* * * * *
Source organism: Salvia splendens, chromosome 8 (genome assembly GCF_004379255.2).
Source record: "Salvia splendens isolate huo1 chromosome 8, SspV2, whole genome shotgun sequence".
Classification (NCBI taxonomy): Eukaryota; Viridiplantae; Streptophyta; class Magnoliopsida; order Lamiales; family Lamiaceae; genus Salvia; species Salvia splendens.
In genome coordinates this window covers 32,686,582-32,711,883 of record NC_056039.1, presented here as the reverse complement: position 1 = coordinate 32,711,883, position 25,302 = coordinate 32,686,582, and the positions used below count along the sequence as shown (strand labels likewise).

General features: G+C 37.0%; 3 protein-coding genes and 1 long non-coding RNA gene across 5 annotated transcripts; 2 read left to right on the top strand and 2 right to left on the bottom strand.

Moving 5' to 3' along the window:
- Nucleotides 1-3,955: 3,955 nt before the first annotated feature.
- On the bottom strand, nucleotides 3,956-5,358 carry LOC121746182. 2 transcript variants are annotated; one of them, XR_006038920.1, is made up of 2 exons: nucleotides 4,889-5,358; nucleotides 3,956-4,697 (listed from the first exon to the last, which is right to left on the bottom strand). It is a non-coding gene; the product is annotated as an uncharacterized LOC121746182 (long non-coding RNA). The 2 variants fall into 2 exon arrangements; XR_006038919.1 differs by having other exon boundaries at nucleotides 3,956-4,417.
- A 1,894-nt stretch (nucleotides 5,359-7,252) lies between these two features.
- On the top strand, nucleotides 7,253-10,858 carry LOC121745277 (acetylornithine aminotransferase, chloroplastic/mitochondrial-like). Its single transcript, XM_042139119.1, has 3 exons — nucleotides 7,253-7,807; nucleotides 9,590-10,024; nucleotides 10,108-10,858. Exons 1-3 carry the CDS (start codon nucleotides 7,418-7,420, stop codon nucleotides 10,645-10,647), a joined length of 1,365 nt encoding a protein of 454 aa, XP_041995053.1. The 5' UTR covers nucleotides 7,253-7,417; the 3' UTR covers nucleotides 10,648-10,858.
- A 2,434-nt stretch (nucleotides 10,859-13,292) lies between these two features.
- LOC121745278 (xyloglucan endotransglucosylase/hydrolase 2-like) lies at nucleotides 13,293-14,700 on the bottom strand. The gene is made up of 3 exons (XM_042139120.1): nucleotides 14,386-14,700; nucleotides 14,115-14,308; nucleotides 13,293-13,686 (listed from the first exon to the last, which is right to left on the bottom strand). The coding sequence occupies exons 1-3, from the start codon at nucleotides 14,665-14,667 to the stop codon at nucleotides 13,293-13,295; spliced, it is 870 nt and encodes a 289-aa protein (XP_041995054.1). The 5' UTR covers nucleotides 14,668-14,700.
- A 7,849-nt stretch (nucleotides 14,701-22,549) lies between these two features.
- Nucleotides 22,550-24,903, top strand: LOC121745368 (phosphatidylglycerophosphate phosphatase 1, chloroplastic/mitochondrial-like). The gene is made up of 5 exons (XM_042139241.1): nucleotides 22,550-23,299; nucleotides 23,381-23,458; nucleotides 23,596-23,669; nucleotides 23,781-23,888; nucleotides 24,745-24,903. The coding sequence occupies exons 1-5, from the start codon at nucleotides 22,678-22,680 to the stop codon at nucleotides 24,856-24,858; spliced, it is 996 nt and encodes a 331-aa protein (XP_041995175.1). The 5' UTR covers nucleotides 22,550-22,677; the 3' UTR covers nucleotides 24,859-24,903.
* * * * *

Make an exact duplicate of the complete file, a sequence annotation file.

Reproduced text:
Source organism: Salvia splendens, chromosome 8 (genome assembly GCF_004379255.2).
Source record: "Salvia splendens isolate huo1 chromosome 8, SspV2, whole genome shotgun sequence".
Classification (NCBI taxonomy): Eukaryota; Viridiplantae; Streptophyta; class Magnoliopsida; order Lamiales; family Lamiaceae; genus Salvia; species Salvia splendens.
In genome coordinates this window covers 32,686,582-32,711,883 of record NC_056039.1, presented here as the reverse complement: position 1 = coordinate 32,711,883, position 25,302 = coordinate 32,686,582, and the positions used below count along the sequence as shown (strand labels likewise).

General features: G+C 37.0%; 3 protein-coding genes and 1 long non-coding RNA gene across 5 annotated transcripts; 2 read left to right on the top strand and 2 right to left on the bottom strand.

Moving 5' to 3' along the window:
- Nucleotides 1-3,955: 3,955 nt before the first annotated feature.
- On the bottom strand, nucleotides 3,956-5,358 carry LOC121746182. 2 transcript variants are annotated; one of them, XR_006038920.1, is made up of 2 exons: nucleotides 4,889-5,358; nucleotides 3,956-4,697 (listed from the first exon to the last, which is right to left on the bottom strand). It is a non-coding gene; the product is annotated as an uncharacterized LOC121746182 (long non-coding RNA). The 2 variants fall into 2 exon arrangements; XR_006038919.1 differs by having other exon boundaries at nucleotides 3,956-4,417.
- A 1,894-nt stretch (nucleotides 5,359-7,252) lies between these two features.
- On the top strand, nucleotides 7,253-10,858 carry LOC121745277 (acetylornithine aminotransferase, chloroplastic/mitochondrial-like). Its single transcript, XM_042139119.1, has 3 exons — nucleotides 7,253-7,807; nucleotides 9,590-10,024; nucleotides 10,108-10,858. Exons 1-3 carry the CDS (start codon nucleotides 7,418-7,420, stop codon nucleotides 10,645-10,647), a joined length of 1,365 nt encoding a protein of 454 aa, XP_041995053.1. The 5' UTR covers nucleotides 7,253-7,417; the 3' UTR covers nucleotides 10,648-10,858.
- A 2,434-nt stretch (nucleotides 10,859-13,292) lies between these two features.
- LOC121745278 (xyloglucan endotransglucosylase/hydrolase 2-like) lies at nucleotides 13,293-14,700 on the bottom strand. The gene is made up of 3 exons (XM_042139120.1): nucleotides 14,386-14,700; nucleotides 14,115-14,308; nucleotides 13,293-13,686 (listed from the first exon to the last, which is right to left on the bottom strand). The coding sequence occupies exons 1-3, from the start codon at nucleotides 14,665-14,667 to the stop codon at nucleotides 13,293-13,295; spliced, it is 870 nt and encodes a 289-aa protein (XP_041995054.1). The 5' UTR covers nucleotides 14,668-14,700.
- A 7,849-nt stretch (nucleotides 14,701-22,549) lies between these two features.
- Nucleotides 22,550-24,903, top strand: LOC121745368 (phosphatidylglycerophosphate phosphatase 1, chloroplastic/mitochondrial-like). The gene is made up of 5 exons (XM_042139241.1): nucleotides 22,550-23,299; nucleotides 23,381-23,458; nucleotides 23,596-23,669; nucleotides 23,781-23,888; nucleotides 24,745-24,903. The coding sequence occupies exons 1-5, from the start codon at nucleotides 22,678-22,680 to the stop codon at nucleotides 24,856-24,858; spliced, it is 996 nt and encodes a 331-aa protein (XP_041995175.1). The 5' UTR covers nucleotides 22,550-22,677; the 3' UTR covers nucleotides 24,859-24,903.